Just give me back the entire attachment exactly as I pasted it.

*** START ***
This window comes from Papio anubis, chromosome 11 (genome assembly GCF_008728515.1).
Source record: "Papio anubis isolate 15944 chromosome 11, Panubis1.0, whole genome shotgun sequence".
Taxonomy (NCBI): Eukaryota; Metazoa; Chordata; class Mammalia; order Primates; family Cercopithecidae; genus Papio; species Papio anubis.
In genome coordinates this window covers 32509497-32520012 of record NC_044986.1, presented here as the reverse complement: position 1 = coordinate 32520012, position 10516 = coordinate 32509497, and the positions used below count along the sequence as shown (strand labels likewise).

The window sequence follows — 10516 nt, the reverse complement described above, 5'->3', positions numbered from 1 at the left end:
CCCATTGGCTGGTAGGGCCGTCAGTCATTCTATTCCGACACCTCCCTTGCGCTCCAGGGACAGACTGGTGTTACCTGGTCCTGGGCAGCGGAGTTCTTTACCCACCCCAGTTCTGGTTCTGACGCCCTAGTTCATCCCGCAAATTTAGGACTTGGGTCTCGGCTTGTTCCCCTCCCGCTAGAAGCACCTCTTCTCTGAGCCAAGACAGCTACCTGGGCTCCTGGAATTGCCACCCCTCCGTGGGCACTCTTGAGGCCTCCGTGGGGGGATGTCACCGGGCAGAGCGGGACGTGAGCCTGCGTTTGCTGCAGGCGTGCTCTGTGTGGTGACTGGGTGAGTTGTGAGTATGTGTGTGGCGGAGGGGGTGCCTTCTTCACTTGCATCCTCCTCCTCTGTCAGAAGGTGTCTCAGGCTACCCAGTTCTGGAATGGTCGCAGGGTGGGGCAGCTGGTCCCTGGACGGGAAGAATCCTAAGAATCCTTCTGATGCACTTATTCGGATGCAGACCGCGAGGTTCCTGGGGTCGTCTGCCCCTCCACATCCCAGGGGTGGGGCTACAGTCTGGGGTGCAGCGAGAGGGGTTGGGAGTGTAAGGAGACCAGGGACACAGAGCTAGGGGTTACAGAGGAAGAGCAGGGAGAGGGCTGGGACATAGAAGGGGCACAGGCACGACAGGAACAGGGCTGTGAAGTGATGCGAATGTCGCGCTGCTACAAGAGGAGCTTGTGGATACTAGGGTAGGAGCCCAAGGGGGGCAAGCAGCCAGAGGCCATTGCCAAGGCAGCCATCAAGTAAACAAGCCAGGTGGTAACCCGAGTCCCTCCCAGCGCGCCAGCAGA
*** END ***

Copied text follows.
This window comes from Papio anubis, chromosome 11 (genome assembly GCF_008728515.1).
Source record: "Papio anubis isolate 15944 chromosome 11, Panubis1.0, whole genome shotgun sequence".
Taxonomy (NCBI): Eukaryota; Metazoa; Chordata; class Mammalia; order Primates; family Cercopithecidae; genus Papio; species Papio anubis.
In genome coordinates this window covers 32509497-32520012 of record NC_044986.1, presented here as the reverse complement: position 1 = coordinate 32520012, position 10516 = coordinate 32509497, and the positions used below count along the sequence as shown (strand labels likewise).

The window sequence follows — 10516 nt, the reverse complement described above, 5'->3', positions numbered from 1 at the left end:
CCCATTGGCTGGTAGGGCCGTCAGTCATTCTATTCCGACACCTCCCTTGCGCTCCAGGGACAGACTGGTGTTACCTGGTCCTGGGCAGCGGAGTTCTTTACCCACCCCAGTTCTGGTTCTGACGCCCTAGTTCATCCCGCAAATTTAGGACTTGGGTCTCGGCTTGTTCCCCTCCCGCTAGAAGCACCTCTTCTCTGAGCCAAGACAGCTACCTGGGCTCCTGGAATTGCCACCCCTCCGTGGGCACTCTTGAGGCCTCCGTGGGGGGATGTCACCGGGCAGAGCGGGACGTGAGCCTGCGTTTGCTGCAGGCGTGCTCTGTGTGGTGACTGGGTGAGTTGTGAGTATGTGTGTGGCGGAGGGGGTGCCTTCTTCACTTGCATCCTCCTCCTCTGTCAGAAGGTGTCTCAGGCTACCCAGTTCTGGAATGGTCGCAGGGTGGGGCAGCTGGTCCCTGGACGGGAAGAATCCTAAGAATCCTTCTGATGCACTTATTCGGATGCAGACCGCGAGGTTCCTGGGGTCGTCTGCCCCTCCACATCCCAGGGGTGGGGCTACAGTCTGGGGTGCAGCGAGAGGGGTTGGGAGTGTAAGGAGACCAGGGACACAGAGCTAGGGGTTACAGAGGAAGAGCAGGGAGAGGGCTGGGACATAGAAGGGGCACAGGCACGACAGGAACAGGGCTGTGAAGTGATGCGAATGTCGCGCTGCTACAAGAGGAGCTTGTGGATACTAGGGTAGGAGCCCAAGGGGGGCAAGCAGCCAGAGGCCATTGCCAAGGCAGCCATCAAGTAAACAAGCCAGGTGGTAACCCGAGTCCCTCCCAGCGCGCCAGCAGA